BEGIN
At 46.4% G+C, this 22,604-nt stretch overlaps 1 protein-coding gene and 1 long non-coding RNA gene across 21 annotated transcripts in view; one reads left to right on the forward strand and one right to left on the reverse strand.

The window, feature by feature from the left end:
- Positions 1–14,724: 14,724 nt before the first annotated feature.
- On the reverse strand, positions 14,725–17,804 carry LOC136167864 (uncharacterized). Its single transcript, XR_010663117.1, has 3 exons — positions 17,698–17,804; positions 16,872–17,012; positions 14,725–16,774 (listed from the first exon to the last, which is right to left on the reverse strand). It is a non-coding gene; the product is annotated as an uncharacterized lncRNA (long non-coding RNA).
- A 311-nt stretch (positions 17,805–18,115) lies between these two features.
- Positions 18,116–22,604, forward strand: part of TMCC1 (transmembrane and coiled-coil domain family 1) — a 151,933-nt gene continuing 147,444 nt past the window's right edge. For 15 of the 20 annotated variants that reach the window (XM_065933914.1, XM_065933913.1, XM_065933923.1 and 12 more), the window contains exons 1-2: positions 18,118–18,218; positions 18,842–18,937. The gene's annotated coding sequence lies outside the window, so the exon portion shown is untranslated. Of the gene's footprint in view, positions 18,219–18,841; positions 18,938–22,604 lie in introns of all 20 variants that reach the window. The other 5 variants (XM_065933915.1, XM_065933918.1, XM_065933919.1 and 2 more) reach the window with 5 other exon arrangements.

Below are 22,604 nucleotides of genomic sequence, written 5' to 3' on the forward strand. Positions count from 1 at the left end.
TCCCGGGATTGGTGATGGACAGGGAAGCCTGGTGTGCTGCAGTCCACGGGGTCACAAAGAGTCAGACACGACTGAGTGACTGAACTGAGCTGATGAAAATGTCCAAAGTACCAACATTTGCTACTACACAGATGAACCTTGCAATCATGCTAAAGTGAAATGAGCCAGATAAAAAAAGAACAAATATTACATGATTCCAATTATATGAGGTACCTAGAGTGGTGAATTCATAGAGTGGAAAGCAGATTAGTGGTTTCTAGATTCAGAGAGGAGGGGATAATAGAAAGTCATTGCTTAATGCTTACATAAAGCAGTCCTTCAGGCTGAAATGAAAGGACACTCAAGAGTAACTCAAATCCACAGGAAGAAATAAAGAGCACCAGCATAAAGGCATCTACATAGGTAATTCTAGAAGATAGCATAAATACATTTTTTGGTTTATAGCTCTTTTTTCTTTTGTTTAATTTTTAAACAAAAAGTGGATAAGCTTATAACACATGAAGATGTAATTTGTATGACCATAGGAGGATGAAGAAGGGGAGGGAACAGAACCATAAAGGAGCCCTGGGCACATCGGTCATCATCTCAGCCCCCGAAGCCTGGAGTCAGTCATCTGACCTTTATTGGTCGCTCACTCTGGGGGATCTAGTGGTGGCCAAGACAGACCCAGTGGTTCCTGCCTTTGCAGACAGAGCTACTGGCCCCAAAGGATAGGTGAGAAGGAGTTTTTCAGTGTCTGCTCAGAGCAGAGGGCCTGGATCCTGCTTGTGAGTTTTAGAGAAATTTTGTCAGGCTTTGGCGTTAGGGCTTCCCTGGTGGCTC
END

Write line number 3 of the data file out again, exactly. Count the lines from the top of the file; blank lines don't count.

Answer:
- Positions 1–14,724: 14,724 nt before the first annotated feature.